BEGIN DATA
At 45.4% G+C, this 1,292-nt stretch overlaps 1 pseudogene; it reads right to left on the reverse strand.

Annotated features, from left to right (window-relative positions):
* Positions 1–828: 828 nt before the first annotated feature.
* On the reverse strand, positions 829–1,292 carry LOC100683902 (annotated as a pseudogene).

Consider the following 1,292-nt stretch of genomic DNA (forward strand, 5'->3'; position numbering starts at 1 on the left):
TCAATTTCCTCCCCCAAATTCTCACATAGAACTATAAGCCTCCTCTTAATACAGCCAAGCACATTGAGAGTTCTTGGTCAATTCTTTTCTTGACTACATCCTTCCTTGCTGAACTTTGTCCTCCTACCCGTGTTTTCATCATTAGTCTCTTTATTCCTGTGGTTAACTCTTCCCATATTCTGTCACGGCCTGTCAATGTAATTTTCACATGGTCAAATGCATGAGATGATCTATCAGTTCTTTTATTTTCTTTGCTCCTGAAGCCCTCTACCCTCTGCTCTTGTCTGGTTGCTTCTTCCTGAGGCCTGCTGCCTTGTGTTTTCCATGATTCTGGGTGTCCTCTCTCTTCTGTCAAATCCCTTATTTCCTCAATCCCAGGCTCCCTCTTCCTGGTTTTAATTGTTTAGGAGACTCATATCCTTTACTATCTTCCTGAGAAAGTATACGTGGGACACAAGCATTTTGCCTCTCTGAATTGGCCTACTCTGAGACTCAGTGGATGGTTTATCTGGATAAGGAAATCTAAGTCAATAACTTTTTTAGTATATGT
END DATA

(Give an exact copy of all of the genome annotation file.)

At 45.4% G+C, this 1,292-nt stretch overlaps 1 pseudogene; it reads right to left on the reverse strand.

Annotated features, from left to right (window-relative positions):
* Positions 1–828: 828 nt before the first annotated feature.
* On the reverse strand, positions 829–1,292 carry LOC100683902 (annotated as a pseudogene).

Consider the following 1,292-nt stretch of genomic DNA (forward strand, 5'->3'; position numbering starts at 1 on the left):
TCAATTTCCTCCCCCAAATTCTCACATAGAACTATAAGCCTCCTCTTAATACAGCCAAGCACATTGAGAGTTCTTGGTCAATTCTTTTCTTGACTACATCCTTCCTTGCTGAACTTTGTCCTCCTACCCGTGTTTTCATCATTAGTCTCTTTATTCCTGTGGTTAACTCTTCCCATATTCTGTCACGGCCTGTCAATGTAATTTTCACATGGTCAAATGCATGAGATGATCTATCAGTTCTTTTATTTTCTTTGCTCCTGAAGCCCTCTACCCTCTGCTCTTGTCTGGTTGCTTCTTCCTGAGGCCTGCTGCCTTGTGTTTTCCATGATTCTGGGTGTCCTCTCTCTTCTGTCAAATCCCTTATTTCCTCAATCCCAGGCTCCCTCTTCCTGGTTTTAATTGTTTAGGAGACTCATATCCTTTACTATCTTCCTGAGAAAGTATACGTGGGACACAAGCATTTTGCCTCTCTGAATTGGCCTACTCTGAGACTCAGTGGATGGTTTATCTGGATAAGGAAATCTAAGTCAATAACTTTTTTAGTATATGT